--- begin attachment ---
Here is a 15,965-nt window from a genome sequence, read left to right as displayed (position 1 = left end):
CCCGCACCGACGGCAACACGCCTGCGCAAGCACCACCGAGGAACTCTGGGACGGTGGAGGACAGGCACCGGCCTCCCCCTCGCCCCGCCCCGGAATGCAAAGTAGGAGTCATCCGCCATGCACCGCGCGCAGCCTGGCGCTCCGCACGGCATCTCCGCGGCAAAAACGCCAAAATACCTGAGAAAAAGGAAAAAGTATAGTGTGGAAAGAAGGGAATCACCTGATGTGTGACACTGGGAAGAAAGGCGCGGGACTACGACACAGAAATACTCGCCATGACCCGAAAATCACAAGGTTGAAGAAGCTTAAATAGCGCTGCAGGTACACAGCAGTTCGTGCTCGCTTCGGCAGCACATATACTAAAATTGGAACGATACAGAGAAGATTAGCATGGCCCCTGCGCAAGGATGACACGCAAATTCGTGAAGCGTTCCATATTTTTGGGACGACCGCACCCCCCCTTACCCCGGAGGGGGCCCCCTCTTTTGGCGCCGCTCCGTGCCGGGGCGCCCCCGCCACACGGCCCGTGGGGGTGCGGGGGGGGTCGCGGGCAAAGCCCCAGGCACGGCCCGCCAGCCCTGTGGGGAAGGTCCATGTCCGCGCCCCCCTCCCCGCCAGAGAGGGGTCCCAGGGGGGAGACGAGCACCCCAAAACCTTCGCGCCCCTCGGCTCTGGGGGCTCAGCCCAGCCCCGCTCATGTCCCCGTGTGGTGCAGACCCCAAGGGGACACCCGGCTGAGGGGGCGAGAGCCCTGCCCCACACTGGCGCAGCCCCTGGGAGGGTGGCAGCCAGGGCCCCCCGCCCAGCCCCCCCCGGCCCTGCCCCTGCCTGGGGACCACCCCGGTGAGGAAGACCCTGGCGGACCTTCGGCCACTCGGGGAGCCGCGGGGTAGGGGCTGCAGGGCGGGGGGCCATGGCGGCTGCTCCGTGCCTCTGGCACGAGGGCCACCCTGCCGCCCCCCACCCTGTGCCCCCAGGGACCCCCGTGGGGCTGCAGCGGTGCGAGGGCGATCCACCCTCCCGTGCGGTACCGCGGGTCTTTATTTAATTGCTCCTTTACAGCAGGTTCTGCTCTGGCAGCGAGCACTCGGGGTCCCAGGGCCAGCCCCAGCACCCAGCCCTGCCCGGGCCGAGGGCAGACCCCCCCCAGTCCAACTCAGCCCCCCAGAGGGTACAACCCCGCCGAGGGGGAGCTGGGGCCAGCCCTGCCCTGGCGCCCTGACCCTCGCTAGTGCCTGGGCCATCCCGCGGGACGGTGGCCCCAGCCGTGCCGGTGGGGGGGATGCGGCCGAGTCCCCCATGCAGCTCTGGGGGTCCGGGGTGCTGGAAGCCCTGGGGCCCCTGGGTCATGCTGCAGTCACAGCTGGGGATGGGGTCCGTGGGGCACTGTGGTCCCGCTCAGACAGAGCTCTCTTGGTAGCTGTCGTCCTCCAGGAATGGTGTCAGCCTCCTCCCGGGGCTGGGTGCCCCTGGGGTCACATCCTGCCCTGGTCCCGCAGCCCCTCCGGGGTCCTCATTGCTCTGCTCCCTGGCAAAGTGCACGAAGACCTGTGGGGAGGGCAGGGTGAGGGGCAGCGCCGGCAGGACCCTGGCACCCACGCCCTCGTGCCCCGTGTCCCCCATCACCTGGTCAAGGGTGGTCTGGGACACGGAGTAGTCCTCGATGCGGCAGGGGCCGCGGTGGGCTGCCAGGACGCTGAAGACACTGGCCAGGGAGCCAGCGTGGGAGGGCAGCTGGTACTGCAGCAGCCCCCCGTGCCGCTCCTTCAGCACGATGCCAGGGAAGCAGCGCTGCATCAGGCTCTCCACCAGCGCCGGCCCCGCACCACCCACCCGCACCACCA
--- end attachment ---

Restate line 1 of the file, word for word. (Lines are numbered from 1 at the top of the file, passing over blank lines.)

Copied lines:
Here is a 15,965-nt window from a genome sequence, read left to right as displayed (position 1 = left end):